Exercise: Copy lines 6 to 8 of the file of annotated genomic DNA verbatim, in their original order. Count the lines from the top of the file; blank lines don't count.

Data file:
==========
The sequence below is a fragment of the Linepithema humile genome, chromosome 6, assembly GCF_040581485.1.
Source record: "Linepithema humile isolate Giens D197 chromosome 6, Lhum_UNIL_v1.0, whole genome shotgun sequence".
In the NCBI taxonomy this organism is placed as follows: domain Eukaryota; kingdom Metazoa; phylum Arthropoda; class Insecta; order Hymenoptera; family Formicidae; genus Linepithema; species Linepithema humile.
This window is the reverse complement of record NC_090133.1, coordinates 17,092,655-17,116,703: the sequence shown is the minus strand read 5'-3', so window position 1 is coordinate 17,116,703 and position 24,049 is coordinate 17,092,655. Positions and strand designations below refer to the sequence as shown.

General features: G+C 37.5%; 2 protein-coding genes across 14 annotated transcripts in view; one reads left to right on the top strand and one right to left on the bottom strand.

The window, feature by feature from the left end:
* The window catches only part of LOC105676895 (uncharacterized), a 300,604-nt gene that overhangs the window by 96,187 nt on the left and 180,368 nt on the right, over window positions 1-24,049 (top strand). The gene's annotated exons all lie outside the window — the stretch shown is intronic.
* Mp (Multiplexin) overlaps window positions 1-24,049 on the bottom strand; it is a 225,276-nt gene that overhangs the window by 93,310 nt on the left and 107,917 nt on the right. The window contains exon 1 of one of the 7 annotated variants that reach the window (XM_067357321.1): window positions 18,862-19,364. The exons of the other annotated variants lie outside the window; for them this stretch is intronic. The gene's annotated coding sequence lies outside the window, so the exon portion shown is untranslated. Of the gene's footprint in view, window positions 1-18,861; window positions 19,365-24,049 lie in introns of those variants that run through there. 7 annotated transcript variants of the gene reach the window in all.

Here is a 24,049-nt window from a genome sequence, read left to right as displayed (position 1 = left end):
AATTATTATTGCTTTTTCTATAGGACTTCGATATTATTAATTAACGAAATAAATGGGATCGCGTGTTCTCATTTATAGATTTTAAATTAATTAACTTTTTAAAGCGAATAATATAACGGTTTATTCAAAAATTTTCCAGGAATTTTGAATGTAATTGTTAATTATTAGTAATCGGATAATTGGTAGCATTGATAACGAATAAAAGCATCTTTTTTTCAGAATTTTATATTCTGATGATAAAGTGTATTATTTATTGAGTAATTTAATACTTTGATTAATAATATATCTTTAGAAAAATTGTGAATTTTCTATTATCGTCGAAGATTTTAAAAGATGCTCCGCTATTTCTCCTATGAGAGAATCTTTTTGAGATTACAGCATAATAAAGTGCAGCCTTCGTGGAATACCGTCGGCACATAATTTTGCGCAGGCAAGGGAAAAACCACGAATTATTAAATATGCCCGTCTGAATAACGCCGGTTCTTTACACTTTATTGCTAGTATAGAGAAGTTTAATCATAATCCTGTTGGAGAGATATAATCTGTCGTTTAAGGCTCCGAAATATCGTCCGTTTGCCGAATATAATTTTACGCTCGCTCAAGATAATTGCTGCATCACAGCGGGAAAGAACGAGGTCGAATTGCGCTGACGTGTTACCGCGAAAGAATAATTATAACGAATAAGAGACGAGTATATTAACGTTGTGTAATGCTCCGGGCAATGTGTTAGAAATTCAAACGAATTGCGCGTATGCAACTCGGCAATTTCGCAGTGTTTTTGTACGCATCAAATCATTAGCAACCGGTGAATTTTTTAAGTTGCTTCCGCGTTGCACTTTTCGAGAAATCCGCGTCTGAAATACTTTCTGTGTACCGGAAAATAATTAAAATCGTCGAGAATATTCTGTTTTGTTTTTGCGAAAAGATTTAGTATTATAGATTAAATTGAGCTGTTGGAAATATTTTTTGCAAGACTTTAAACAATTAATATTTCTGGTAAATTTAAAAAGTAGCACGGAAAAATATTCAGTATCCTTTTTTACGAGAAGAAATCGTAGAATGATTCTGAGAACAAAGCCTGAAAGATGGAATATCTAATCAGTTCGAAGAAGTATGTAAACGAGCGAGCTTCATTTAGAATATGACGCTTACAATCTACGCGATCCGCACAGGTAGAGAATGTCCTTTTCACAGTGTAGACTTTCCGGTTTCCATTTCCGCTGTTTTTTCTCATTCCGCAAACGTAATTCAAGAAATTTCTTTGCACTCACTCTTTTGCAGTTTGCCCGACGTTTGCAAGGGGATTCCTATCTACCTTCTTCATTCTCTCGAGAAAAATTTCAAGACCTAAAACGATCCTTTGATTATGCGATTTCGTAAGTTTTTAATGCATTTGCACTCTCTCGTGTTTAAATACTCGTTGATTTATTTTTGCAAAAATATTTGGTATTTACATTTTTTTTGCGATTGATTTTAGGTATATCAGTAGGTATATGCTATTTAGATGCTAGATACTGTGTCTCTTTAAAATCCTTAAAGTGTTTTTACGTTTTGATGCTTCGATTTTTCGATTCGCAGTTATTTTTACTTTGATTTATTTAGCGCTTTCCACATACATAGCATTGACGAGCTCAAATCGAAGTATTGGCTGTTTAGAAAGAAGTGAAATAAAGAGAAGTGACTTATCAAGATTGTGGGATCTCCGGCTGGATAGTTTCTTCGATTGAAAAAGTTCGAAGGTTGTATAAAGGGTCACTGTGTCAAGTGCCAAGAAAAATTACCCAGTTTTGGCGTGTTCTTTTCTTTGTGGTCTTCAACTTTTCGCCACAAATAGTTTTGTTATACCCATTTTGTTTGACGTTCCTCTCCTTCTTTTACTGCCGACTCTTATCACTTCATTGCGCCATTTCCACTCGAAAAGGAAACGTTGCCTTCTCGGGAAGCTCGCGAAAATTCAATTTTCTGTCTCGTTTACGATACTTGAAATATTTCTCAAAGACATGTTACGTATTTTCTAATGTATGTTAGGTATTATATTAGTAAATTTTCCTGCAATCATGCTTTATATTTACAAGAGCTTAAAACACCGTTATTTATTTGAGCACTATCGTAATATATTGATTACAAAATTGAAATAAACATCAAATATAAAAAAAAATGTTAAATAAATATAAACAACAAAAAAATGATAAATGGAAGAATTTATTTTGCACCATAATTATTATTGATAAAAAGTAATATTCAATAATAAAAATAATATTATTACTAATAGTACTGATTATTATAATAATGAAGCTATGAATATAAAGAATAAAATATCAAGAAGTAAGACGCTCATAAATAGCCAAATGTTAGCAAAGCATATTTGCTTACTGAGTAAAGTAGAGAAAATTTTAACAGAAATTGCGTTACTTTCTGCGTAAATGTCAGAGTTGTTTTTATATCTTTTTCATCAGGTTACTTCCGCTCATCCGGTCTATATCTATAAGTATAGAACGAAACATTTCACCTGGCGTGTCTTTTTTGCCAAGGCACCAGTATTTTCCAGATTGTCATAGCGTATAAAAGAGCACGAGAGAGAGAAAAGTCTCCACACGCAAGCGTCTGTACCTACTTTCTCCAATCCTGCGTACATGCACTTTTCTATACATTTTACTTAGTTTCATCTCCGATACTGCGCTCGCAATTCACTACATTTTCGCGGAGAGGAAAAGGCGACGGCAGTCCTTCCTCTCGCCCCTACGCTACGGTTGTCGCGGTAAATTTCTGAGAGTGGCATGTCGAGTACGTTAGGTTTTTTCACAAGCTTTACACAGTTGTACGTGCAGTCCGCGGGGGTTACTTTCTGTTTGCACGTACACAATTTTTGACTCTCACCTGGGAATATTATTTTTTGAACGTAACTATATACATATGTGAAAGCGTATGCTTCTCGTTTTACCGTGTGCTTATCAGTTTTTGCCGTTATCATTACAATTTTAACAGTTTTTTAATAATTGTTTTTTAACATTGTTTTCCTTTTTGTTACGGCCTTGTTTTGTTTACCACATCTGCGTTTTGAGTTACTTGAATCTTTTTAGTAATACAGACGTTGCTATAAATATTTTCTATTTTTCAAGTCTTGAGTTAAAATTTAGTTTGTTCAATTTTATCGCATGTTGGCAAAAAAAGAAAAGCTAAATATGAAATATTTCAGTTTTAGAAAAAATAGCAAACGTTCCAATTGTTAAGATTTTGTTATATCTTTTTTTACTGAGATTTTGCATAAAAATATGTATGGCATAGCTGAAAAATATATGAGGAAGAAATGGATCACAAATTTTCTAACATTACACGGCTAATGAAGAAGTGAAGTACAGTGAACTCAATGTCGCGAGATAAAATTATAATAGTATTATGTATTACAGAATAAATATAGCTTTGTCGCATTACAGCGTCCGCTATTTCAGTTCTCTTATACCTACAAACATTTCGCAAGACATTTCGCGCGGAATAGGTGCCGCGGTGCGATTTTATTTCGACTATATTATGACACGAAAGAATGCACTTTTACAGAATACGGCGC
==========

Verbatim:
The window, feature by feature from the left end:
* The window catches only part of LOC105676895 (uncharacterized), a 300,604-nt gene that overhangs the window by 96,187 nt on the left and 180,368 nt on the right, over window positions 1-24,049 (top strand). The gene's annotated exons all lie outside the window — the stretch shown is intronic.
* Mp (Multiplexin) overlaps window positions 1-24,049 on the bottom strand; it is a 225,276-nt gene that overhangs the window by 93,310 nt on the left and 107,917 nt on the right. The window contains exon 1 of one of the 7 annotated variants that reach the window (XM_067357321.1): window positions 18,862-19,364. The exons of the other annotated variants lie outside the window; for them this stretch is intronic. The gene's annotated coding sequence lies outside the window, so the exon portion shown is untranslated. Of the gene's footprint in view, window positions 1-18,861; window positions 19,365-24,049 lie in introns of those variants that run through there. 7 annotated transcript variants of the gene reach the window in all.